Osborne grew up in Washington State, but “found that the people in the movies were much more interesting than the people in the small town I was living in. So I always wanted to be around movies and movie people.” He grew up exploring actor’s careers and life in the studios, and the more he learned, he often says, “the more fascinating the whole thing became. That’s kind of what I do at Turner, try to give some of that background….”
He studied journalism at the University of Washington and did some regional theater before going to Hollywood in the late 1950s to be “the new Cary Grant.” Lucille Ball put him under contract and introduced him to some of the legendary actors he had dreamed about. It was before TCM, and “There was no nostalgia. Nobody cared,” Osborne often says of his early career. “I went to California at a perfect time…when many of those people that I had admired so much in films were not working that much. They had free time on their hands to talk to…me, and they liked me because I knew so much about them.”
“I always knew I was going to be successful in some way with films. I don’t know why. I had no particular talent, but I always knew I was going to be sitting in a dining room with Lucille Ball and at a cocktail party with Bette Davis.”
Alas, Lucille Ball told him that acting should not be his line of work. According to Osborne, she said, “You love old films. We have enough actors, you should write about movies.” Osborne then embarked on a 20-year journalism career with The Hollywood Reporter until 1994, when he was tapped to host Ted Turner’s new movie channel, TCM. He wound up in a job that didn’t exist when he was growing up: “And the fact that when this job did come along, and I was the one who got to do it, is such luck.”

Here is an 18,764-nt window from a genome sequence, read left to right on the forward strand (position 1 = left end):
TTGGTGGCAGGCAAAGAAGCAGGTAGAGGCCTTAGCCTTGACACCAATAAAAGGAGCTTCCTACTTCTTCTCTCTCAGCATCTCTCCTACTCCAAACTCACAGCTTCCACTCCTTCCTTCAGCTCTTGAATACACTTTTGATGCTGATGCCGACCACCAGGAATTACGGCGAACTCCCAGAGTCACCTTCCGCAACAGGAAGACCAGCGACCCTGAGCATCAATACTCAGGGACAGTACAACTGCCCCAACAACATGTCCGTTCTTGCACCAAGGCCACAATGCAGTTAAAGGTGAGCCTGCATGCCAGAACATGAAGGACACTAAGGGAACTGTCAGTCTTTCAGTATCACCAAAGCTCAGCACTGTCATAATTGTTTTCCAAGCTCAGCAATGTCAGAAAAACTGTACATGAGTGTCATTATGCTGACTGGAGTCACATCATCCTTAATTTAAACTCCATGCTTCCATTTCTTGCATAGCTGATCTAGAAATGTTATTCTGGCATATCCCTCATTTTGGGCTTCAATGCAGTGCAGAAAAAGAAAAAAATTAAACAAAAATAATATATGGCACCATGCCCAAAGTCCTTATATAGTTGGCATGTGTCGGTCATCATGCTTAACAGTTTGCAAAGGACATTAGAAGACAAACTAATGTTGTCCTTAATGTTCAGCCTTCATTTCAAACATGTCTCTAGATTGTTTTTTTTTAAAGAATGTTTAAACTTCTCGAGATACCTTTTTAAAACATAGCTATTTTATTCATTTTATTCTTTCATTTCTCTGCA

Movie history resonates throughout the National Portrait Gallery’s current exhibition "Dancing the Dream." In addition to its Hollywood-evoking red carpet, the show features images of such Oscar winners as Rita Moreno, Liza Minnelli, and Shirley MacLaine. The exhibition focuses on Hollywood’s role as a major dance showcase: the heyday of the movie musical is illustrated by such artists as Fred Astaire and Ginger Rogers, Shirley Temple, Eleanor Powell and Gene Kelly. And dance was an integral part of movies from the earliest days of Hollywood. Rudolph Valentino created a sensation dancing the tango in the 1921 Four Horsemen of the Apocalypse, making this silent film one of the first to gross over a million dollars at the box office. Valentino’s electrifying performance made his Latin street dance America’s hottest new dance craze in the Roaring Twenties.
After discussing his move to TCM, Osborne introduced the 1933 Flying Down to Rio with characteristic élan. It was the first film that paired Fred Astaire and Ginger Rogers, and Osborne’s excitement was palpable as he explained, “What’s so amazing about seeing classic films on the big screen is that you see so many exciting elements that you can’t see on television.” The audience felt the same way about seeing Robert Osborne in person, and stood to cheer as he left the stage.